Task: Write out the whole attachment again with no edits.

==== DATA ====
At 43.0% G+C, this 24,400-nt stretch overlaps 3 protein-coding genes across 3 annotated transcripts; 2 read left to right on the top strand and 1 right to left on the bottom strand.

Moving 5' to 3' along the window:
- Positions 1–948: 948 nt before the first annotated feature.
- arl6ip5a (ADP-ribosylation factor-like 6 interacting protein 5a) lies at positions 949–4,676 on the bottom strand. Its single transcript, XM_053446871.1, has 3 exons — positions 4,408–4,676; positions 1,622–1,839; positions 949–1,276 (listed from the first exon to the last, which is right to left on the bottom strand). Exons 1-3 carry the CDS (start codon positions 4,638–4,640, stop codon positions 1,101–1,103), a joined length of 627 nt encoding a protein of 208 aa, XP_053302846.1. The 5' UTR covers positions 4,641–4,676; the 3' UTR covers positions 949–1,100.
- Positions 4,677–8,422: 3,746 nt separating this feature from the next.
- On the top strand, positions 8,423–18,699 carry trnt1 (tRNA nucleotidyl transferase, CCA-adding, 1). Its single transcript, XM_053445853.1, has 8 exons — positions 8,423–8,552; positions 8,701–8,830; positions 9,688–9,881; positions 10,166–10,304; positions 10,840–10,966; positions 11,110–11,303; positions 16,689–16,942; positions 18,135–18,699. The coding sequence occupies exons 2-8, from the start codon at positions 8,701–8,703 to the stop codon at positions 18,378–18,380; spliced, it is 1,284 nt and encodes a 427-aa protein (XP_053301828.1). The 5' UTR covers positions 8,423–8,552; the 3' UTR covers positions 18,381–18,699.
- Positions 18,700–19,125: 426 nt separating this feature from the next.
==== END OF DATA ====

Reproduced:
At 43.0% G+C, this 24,400-nt stretch overlaps 3 protein-coding genes across 3 annotated transcripts; 2 read left to right on the top strand and 1 right to left on the bottom strand.

Moving 5' to 3' along the window:
- Positions 1–948: 948 nt before the first annotated feature.
- arl6ip5a (ADP-ribosylation factor-like 6 interacting protein 5a) lies at positions 949–4,676 on the bottom strand. Its single transcript, XM_053446871.1, has 3 exons — positions 4,408–4,676; positions 1,622–1,839; positions 949–1,276 (listed from the first exon to the last, which is right to left on the bottom strand). Exons 1-3 carry the CDS (start codon positions 4,638–4,640, stop codon positions 1,101–1,103), a joined length of 627 nt encoding a protein of 208 aa, XP_053302846.1. The 5' UTR covers positions 4,641–4,676; the 3' UTR covers positions 949–1,100.
- Positions 4,677–8,422: 3,746 nt separating this feature from the next.
- On the top strand, positions 8,423–18,699 carry trnt1 (tRNA nucleotidyl transferase, CCA-adding, 1). Its single transcript, XM_053445853.1, has 8 exons — positions 8,423–8,552; positions 8,701–8,830; positions 9,688–9,881; positions 10,166–10,304; positions 10,840–10,966; positions 11,110–11,303; positions 16,689–16,942; positions 18,135–18,699. The coding sequence occupies exons 2-8, from the start codon at positions 8,701–8,703 to the stop codon at positions 18,378–18,380; spliced, it is 1,284 nt and encodes a 427-aa protein (XP_053301828.1). The 5' UTR covers positions 8,423–8,552; the 3' UTR covers positions 18,381–18,699.
- Positions 18,700–19,125: 426 nt separating this feature from the next.